[-year x][-magfact x][-topmag x][-bv][-bvfact x]
    [-tilt x][-turn x][-dec x][-ra x]
    [-scale x][-x x][-y x][-z x]
    [-a x][-date x][-time x][-p x][-aw x]
    [-conic x][-conicr x][-xoff x][-yoff x]
    [-grid][-gridx x][-gridy y][-gridcolor r:g:b]

Using the data in the starlist on standard input, generate a projection image in PPM format and write to standard output.

Not all options are covered here.

The stars executable projects an image of the stars using the chosen projection. For star projection Right Ascension (-ra)and Declination (-dec) are used to determine the centre of the image. RA measured in decimal hours to the west and declination in decimal degrees. The star data (in starlist) is taken from the Bright Star Catalogue mangled in to a more easily readable (by scanf) form. The format is more or less:

  • Magnitude.
  • BV Colour Value.
  • RA, decimal hours.
  • Declination, decimal degrees.
  • RA proper motion, arcsecs per year.
  • Declination proper motion, arcsecs per year.
  • Comment string with catalogue number and abbreviated name.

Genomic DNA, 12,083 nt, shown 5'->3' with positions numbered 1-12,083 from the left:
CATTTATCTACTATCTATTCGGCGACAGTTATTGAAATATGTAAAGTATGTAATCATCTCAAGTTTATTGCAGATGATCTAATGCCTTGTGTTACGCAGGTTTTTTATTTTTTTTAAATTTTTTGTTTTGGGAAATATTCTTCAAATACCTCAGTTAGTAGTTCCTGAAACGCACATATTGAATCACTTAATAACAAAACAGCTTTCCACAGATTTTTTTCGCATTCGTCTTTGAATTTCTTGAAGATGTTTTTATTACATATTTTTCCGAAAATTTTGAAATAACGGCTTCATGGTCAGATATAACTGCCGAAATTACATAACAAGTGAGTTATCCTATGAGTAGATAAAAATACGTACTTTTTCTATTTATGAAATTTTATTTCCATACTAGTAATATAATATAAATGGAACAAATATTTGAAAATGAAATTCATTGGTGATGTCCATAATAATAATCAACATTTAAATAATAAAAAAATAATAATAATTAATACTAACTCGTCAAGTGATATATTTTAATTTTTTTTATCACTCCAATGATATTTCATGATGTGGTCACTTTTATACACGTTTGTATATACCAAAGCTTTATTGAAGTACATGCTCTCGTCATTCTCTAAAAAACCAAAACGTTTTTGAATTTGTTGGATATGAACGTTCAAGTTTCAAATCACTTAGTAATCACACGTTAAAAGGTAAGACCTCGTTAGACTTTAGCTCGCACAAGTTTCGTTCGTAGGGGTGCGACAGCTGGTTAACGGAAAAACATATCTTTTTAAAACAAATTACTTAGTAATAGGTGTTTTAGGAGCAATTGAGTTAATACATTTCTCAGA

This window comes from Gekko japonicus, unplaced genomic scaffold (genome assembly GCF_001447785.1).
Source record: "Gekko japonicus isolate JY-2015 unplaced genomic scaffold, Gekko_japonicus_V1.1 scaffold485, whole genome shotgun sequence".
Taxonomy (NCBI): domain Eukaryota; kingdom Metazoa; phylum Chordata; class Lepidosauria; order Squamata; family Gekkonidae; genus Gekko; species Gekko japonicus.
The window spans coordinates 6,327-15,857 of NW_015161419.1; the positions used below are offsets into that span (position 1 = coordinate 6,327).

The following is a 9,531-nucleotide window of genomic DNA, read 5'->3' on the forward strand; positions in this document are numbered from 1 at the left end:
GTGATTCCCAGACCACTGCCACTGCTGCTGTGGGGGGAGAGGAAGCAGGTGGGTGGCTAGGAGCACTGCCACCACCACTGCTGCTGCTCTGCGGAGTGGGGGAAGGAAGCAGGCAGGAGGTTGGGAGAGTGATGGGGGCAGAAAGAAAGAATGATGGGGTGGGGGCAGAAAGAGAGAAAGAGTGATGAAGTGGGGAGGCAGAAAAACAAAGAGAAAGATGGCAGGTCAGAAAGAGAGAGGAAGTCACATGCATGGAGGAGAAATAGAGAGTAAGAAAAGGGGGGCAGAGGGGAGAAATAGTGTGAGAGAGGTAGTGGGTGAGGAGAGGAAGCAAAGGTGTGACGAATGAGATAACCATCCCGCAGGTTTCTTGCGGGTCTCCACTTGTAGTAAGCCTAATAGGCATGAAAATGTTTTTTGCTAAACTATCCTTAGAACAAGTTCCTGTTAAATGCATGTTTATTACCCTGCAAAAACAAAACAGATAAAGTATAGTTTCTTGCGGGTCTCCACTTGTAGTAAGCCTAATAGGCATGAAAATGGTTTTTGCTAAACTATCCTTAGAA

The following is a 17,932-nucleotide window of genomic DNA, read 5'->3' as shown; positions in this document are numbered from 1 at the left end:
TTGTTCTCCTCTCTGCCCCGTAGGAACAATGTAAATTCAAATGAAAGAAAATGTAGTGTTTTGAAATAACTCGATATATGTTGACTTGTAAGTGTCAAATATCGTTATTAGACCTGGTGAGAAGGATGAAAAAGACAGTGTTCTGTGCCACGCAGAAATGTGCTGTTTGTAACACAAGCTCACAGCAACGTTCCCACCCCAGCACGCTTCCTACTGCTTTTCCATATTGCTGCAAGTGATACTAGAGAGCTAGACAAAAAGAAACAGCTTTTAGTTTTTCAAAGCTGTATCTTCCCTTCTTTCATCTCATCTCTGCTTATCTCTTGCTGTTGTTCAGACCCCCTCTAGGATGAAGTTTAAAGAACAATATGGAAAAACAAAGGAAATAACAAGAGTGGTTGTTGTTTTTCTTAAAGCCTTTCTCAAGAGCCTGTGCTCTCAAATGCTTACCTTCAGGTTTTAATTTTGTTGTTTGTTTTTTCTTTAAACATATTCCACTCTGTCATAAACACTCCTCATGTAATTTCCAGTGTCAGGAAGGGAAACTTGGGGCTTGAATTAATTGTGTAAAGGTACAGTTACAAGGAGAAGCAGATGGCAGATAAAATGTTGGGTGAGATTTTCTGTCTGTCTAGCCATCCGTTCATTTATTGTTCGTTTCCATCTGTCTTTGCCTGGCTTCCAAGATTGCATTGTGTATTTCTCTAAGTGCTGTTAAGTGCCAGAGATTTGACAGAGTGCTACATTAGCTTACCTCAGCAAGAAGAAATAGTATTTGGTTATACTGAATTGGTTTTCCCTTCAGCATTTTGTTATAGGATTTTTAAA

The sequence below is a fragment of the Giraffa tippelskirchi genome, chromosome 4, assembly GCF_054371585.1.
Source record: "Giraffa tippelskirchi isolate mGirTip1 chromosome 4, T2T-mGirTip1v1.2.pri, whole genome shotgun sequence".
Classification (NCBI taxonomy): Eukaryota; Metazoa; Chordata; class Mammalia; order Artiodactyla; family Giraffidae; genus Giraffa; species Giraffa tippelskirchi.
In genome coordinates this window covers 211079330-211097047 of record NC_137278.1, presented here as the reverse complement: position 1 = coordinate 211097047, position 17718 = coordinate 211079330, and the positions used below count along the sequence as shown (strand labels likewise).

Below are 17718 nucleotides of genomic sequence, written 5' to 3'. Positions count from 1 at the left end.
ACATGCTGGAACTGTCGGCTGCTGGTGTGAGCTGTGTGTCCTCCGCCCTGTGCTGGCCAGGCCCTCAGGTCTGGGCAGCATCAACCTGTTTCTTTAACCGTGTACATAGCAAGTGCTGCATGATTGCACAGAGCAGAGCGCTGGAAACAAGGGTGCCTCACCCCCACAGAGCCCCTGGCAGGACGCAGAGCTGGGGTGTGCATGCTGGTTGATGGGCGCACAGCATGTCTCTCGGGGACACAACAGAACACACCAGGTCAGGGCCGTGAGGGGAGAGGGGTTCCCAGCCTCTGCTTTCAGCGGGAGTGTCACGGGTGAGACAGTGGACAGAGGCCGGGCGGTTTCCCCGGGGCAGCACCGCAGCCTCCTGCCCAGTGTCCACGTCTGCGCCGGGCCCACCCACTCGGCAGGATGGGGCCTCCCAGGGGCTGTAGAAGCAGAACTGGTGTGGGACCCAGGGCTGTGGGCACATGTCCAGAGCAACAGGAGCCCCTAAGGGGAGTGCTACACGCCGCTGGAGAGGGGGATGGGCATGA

The program reads the starlist from standard input, so we can do, for example:

cat starlist | grep Ori | stars stereographic -ra 5.5 -dec 0 -scale 5 | display

to just display the stars in Orion.

A slightly naff attempt to show star colour based on the BV value can be switched on with the -bv option.

The code

The code implements both forward and backwards projection - the former for drawing grid lines and stars, the latter for projecting maps. The marvellous comments in the code might provide some help as to how it all works.

Key files are:

  • project.cpp: the main driver program for map projection
  • stars.cpp: the main driver program for star projection
  • transform.h, transform.cpp: the details of the projections
  • equations.h, equations.cpp: various mathematical and astronomical utilities.
  • image.h, image.cpp: image manipulation.
  • matrix.h, matrix.cpp: 3 x 3 matrix manipulation.
  • utils.h, utils.cpp: option and error handling.

Legal stuff

Usual disclaimers; you'll be lucky if this software doesn't make your hard disk explode etc. GPL applies. I wrote this stuff for fun and will be happy if anyone finds it useful. Needless to say, commercial use without permission will be frowned upon, but to be honest I'm unlikely to actually do anything about it (and maybe secretly flattered).